Also, one my BIGGEST gripes of the show from the first season still remains: Olivia Munn's character, Sloan Sabbath, simply does not need to exist and Munn's acting abilities bring down the cast as a whole. Her character's educational background is utterly unbelievable and Munn simply doesn't have the acting chops to pull off the character. Instead of coming across as an expert in economics she comes across as a grade-A airhead who is just reciting memorized script lines. Compare that to Martin Sheen's "President Bartlett", who was also a fictional economist but actually sounded the part. Sloan is also a completely redundant character. Her character flaws are the exact same as the character flaws in the other female leads (Mac and Maggie) and her love interest storyline is no different than those of Mac, Maggie, Will, Jim, and Don. If there is any doubt that Munn was included in the cast solely for sex appeal for the 18-34 year old demographic, the teaser for episode 5 (unaired at the time of writing this) should remove any doubt. In Episode 5's previews, Sloan's newest storyline involves a "revenge porn scandal" with softcore pornographic pictures posted on the internet. This story is only made possible by utilizing Munn's Playboy photoshoot and further undermines her attempts to portray a character that is an economics expert or career journalist.

    To get back on track, Sorkin needs to bring in co-writers for the relationship angles, axe Sloan from the cast as the character's redundancy and lack of believable direction is wasting valuable writer time, and get back to letting news drive The Newsroom rather than trying to direct a fictional story or love triangle with actual news as props.
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  5. Jul 30, 2013
    2
    I really don't watch television to be patronized. Which leaves precious little to enjoy.

    Sorkin has overseen some passable television, some of it excellent, but Season 2 of the Newsroom desperately needed to begin with more than a continuation of grating condescension, too-obvious plot patches (i.e. must ensure sexual tension between Maggie and Jim goes unresolved by sending one out on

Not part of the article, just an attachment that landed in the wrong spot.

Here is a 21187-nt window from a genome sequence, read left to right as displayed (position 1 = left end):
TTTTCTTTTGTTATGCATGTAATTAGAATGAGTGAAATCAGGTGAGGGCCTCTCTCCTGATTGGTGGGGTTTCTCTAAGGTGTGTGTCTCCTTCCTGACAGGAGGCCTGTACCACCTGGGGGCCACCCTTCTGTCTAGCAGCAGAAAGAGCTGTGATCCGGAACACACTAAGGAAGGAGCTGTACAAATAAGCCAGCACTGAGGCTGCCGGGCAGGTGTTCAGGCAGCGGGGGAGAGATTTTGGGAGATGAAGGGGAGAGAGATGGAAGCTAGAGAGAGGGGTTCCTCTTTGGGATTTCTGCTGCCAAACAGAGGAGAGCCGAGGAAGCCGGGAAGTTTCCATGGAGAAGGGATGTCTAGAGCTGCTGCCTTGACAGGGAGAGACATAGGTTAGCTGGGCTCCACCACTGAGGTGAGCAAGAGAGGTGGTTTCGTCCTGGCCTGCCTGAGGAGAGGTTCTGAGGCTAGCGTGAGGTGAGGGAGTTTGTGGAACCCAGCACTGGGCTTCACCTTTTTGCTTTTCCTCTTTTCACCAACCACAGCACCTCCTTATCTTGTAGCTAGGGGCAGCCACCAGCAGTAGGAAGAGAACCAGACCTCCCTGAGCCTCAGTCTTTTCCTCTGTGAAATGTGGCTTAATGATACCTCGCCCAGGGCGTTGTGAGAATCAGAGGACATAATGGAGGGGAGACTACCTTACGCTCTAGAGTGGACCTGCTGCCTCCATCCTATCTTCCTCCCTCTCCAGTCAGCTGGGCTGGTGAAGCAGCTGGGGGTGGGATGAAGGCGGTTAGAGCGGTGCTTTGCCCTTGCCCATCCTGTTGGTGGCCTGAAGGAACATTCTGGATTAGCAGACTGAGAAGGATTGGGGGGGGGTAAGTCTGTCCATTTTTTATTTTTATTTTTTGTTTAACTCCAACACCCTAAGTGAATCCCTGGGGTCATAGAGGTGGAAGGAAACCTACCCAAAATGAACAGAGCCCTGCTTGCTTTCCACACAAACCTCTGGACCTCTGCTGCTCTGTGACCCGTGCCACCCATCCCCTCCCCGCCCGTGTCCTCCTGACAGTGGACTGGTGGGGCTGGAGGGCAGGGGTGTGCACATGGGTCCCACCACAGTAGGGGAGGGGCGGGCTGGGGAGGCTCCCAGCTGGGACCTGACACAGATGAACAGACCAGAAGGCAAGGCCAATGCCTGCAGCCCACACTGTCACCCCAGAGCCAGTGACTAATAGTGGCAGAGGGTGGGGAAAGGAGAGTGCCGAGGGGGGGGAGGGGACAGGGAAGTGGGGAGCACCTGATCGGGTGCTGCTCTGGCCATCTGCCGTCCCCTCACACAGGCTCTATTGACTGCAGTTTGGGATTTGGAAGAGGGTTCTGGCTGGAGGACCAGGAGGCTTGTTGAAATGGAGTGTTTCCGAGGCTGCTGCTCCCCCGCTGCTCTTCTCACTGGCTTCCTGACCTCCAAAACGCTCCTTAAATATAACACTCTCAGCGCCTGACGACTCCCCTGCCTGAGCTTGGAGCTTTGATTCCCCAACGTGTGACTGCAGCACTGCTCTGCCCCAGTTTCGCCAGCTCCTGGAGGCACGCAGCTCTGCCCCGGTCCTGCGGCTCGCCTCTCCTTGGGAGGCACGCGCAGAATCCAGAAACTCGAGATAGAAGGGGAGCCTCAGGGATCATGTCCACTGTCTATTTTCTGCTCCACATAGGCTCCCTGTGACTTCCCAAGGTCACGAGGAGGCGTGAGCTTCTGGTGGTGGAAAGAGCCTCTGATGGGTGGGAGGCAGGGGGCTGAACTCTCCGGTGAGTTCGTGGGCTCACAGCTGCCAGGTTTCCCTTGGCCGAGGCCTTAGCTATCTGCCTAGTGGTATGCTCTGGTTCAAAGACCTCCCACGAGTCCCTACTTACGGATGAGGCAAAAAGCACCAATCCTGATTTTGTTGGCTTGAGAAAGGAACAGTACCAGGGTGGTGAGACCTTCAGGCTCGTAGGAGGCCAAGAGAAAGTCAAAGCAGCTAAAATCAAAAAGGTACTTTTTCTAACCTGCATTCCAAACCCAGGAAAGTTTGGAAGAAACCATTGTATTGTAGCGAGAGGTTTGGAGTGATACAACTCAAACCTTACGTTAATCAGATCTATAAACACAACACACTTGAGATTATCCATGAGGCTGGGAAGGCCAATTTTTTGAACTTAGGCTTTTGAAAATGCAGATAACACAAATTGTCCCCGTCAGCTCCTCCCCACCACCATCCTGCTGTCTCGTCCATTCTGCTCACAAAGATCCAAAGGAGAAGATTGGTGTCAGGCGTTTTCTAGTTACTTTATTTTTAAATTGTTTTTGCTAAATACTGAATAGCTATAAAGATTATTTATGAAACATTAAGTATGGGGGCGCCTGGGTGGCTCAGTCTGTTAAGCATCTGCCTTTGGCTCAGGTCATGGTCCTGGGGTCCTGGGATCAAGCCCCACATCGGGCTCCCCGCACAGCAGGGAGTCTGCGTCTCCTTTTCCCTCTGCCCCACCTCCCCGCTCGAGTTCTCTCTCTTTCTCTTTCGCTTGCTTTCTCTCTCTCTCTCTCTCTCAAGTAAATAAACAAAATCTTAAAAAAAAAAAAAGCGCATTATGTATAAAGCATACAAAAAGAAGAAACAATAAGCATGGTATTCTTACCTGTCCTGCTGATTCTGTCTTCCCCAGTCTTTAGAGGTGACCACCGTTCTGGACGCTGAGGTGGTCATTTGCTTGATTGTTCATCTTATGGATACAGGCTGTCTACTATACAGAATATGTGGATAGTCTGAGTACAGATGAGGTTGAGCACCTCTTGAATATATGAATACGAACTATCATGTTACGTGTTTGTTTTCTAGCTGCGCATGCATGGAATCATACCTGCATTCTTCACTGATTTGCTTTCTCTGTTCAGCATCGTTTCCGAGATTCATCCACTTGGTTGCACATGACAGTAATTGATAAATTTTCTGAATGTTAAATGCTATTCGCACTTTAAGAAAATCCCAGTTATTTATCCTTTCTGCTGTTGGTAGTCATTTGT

the Romney campaign and the other to Africa thereby extending their unrequited attraction so that now there's two in the show (oh and another looming with Sloan and Don) so that we're covered there), some blatant, telegraphed slapstick and a few quips.

    The news is being forgotten. They've taken the news out of the Newsroom. There's an opportunity being missed to show another side to how our "news" stations have reported on important issues of the past few years, albeit with the complete opposite single eye and with a revisionist's pen. I know it has to be entertaining, but can it not be intelligently so? Or will that not sell what happened to the 'mission to civilize'?

    Oh and finally, Neal Sampat's social media and internet geek/fanboy caricature makes me want to vomit. Seriously, I think I cry tears of blood each time his earnest little platitudes insult my cochlea.
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  6. Jul 18, 2013
    9
    A great beginning to a new season of a series that pushes political boundaries and gives unique depth to recent events. This series is great due to the excellent acting and great contrast between drama and comedy. I can't wait to see where the new season goes.
  7. Jul 17, 2013
    8
    Wow. Another season smashed by the critics. Surprise. I guess they don't like the media scrutinized. Nobody wants to be told they sold out and stink at their job. The season premiere was brilliant and they fixed some of the worst issues of season 1 by introducing a longer arc and killing the boring love triangle right away.